Sadness is inevitable, but varies in severity and consistency. Not everyone experiences “feelings of severe despondency and dejection.” Not everyone suffers from “prolonged sadness or unexplained crying spells.” Not everyone is depressed.
According to the Depression and Bipolar Support Alliance (DBSA), approximately one in every 33 children in the US suffers from clinical depression, and for adolescents that number rises to one in eight. Between six and seven percent of American adults—around 14.8 million people aged 18 or older—are victims of the illness. In a given age group, about twice as many women are depressed as men.
Depression comes in many forms, each one painful and difficult to endure in its own respect. For instance, “recurrent episodes of major depression” describes unipolar depression. When depression takes on a chronic and less intense form, it is called dysthymia. Those two types of depression are not mutually exclusive: double depression occurs when people are chronically depressed, and undergo especially intensive episodes.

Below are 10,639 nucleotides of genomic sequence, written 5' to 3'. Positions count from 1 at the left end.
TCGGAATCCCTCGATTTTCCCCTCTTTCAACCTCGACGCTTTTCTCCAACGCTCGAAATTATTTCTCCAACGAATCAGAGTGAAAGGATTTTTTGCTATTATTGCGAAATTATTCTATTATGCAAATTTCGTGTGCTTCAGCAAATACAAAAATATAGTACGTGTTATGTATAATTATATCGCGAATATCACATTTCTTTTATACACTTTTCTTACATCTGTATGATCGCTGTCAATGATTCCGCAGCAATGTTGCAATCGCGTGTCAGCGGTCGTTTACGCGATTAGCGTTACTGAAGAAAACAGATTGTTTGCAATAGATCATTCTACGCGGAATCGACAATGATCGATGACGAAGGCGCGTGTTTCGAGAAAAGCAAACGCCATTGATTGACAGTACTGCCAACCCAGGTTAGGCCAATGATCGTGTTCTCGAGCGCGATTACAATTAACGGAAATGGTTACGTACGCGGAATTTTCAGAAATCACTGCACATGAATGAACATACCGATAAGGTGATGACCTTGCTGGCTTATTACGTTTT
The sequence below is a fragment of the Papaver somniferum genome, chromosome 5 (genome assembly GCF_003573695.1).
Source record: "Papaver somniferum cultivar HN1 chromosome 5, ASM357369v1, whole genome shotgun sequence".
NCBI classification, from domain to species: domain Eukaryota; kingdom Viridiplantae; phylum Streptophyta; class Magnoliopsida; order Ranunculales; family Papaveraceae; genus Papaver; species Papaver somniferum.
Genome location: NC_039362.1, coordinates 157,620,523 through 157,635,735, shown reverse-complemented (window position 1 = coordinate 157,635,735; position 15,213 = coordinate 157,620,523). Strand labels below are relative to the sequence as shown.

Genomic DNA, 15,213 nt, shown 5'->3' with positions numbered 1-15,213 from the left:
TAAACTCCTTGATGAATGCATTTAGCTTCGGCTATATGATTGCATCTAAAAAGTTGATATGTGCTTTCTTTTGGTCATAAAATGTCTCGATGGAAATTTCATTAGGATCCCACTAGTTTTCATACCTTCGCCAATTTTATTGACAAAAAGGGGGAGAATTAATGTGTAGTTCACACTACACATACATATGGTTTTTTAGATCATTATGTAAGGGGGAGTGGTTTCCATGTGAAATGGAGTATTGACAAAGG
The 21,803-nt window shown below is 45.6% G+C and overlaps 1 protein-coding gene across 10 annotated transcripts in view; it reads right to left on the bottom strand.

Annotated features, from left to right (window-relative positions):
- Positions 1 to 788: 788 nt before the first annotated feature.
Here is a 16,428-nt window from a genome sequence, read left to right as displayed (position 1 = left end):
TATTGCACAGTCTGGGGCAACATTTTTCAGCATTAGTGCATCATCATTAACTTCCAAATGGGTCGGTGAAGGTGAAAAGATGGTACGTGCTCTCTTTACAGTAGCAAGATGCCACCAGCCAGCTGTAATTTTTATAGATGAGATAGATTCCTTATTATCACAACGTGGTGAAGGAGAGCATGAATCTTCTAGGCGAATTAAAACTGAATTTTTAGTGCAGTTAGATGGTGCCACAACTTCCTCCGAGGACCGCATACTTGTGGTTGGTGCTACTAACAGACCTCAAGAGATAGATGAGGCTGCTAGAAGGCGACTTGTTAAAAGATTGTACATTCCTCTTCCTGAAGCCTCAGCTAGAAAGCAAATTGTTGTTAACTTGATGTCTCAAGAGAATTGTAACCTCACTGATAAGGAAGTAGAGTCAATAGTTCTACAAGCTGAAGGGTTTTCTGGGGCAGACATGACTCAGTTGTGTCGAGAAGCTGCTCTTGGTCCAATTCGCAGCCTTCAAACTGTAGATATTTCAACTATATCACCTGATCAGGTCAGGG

No matter what, depression is always a mental illness, and never a character flaw. There is a common misconception that depression is at the discretion of its victims—that if only they tried harder to be happy, the illness and all of its harrowing symptoms would go away. In fact, depression is the result of chemical imbalances in the brain. It is precisely the opposite of controllable.
That being said, it is a treatable illness. Given the right resources and outlets, studies have shown that improvement is possible. According to Healthline, between 60 and 80 percent of depression cases “can be effectively treated with brief, structured forms of psychotherapy and antidepressant medication.”